1-259 To Brigadier General John McA. Palmer, December 21, 1927

Publisher: The Johns Hopkins University Press
Date: December 21, 1927

To Brigadier General John McA. Palmer

December 21, 1927 Fort Benning, Georgia

My dear General John,

I have started several times to acknowledge your note with the carbon of your talk before the Union League Club in Chicago. I think the latter is delightfully done and very interesting. In other words it is on a par with your article comparing the problems of Lincoln and Wilson. With your permission I am going to keep the carbon.1

I have wanted to write and tell you how I find things here at Benning, but my time has been so completely occupied that there has been no previous opportunity. The place is greatly improved since I saw it in 1924. My quarters are the best I have had in the army; my servants seem most satisfactory; there are excellent horses to ride and beautiful trails to go over; the school is splendidly organized and permeated with a fine spirit, but it has kept me humping to familiarize myself sufficiently with the course to make recommendation which has to be submitted now for next year and to have any affect on the present course before May or June.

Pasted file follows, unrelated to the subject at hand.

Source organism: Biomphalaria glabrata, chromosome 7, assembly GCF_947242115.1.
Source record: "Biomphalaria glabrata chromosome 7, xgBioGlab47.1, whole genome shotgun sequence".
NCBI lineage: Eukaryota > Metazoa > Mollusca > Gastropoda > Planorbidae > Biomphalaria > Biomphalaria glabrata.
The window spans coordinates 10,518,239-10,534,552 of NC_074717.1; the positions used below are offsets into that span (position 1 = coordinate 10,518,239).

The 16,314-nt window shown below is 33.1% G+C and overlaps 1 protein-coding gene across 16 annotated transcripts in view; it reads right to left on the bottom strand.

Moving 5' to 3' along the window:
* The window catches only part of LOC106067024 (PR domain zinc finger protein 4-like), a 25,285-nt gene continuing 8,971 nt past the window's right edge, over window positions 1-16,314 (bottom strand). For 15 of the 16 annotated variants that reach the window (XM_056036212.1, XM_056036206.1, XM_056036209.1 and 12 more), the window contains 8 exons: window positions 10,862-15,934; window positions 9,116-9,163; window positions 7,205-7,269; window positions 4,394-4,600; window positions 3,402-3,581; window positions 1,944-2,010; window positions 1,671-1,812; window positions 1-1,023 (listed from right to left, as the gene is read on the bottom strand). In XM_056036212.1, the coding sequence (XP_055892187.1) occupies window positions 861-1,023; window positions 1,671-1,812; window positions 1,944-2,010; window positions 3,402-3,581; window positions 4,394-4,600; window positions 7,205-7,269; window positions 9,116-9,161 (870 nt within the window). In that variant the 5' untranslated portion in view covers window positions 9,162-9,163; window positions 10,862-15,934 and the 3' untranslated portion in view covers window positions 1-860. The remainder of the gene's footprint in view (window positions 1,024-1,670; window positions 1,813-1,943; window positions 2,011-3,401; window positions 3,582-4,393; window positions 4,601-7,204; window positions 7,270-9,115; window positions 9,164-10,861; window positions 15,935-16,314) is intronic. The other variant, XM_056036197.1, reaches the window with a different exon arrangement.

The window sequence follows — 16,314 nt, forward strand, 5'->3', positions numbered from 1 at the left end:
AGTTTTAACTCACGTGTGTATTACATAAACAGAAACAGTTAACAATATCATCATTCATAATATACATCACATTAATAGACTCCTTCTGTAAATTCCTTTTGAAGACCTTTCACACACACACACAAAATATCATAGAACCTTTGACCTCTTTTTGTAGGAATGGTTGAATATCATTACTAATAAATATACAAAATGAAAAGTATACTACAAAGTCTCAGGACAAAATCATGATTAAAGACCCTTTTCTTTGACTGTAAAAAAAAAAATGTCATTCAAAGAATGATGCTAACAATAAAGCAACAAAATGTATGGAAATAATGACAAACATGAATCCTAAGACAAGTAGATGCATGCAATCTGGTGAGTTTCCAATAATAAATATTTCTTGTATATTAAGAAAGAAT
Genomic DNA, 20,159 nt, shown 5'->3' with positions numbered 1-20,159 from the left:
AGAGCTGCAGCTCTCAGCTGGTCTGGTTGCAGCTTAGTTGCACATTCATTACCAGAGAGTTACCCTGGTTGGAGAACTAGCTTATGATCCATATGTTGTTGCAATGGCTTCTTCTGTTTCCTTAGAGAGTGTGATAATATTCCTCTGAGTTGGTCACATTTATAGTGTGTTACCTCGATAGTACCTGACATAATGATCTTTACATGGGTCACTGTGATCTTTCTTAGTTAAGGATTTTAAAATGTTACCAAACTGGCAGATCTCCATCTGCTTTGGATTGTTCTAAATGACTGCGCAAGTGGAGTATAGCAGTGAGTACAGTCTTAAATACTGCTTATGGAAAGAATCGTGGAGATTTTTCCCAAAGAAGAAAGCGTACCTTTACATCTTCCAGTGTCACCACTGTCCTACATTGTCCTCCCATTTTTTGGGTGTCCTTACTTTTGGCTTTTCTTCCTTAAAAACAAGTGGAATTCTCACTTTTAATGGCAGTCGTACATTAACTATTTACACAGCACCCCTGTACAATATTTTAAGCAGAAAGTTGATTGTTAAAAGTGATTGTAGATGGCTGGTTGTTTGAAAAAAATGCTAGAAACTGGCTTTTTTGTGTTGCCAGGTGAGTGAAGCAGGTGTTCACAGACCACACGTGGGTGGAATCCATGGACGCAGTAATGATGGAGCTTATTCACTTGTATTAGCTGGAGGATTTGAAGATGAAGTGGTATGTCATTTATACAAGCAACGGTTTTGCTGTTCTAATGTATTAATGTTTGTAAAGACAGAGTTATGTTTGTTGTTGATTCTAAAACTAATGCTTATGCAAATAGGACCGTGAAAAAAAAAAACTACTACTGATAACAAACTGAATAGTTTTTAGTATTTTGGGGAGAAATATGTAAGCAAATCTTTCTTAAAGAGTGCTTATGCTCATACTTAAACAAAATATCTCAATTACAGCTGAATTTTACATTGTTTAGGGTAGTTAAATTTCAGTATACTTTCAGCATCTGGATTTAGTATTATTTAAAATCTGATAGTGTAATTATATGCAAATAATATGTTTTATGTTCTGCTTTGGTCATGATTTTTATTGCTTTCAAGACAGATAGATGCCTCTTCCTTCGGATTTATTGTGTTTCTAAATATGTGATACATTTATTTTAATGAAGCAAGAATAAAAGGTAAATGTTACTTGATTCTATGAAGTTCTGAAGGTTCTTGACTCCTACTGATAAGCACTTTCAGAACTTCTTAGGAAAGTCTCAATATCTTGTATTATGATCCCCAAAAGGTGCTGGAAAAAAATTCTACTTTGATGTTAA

If you feel the need of going into retirement for rest or writing, I think my house is just the place for you. You can fish, shoot, find lovely walks, or hunt wildcats. I will write more in detail of my life here after I return from Charlotte [North Carolina], where I am going to be with Mrs. Coles for the holidays.

Affectionately yours,

G. C. M.

Document Copy Text Source: John McA. Palmer Papers, Library of Congress, Washington, D.C.

Document Format: Typed letter signed.

1. Palmer spoke at a luncheon given in his honor on November 10, 1927. His subject was President Lincoln’s army organization and staffing difficulties in 1861-63 compared with the present superior situation. Had the United States Army been better organized in 1860-61, Palmer said, there would have been no war. “The Civil war came solely because the Southern leaders knew that the adverse ballot majority [the North enjoyed because of its larger population] was not negotiable as a bullet majority." The moral was—preparedness prevents war.

The “article comparing the problems of Lincoln and Wilson,” to which Marshall refers, may have been a draft of an essay ultimately to become chapter twenty-seven in Palmer’s Washington, Lincoln, Wilson: Three War Statesmen (Garden City, N.Y.: Doubleday, Doran, 1930).

Recommended Citation: The Papers of George Catlett Marshall, ed. Larry I. Bland and Sharon Ritenour Stevens (Lexington, Va.: The George C. Marshall Foundation, 1981- ). Electronic version based on The Papers of George Catlett Marshall, vol. 1, “The Soldierly Spirit,” December 1880-June 1939 (Baltimore and London: The Johns Hopkins University Press, 1981), p. 321.

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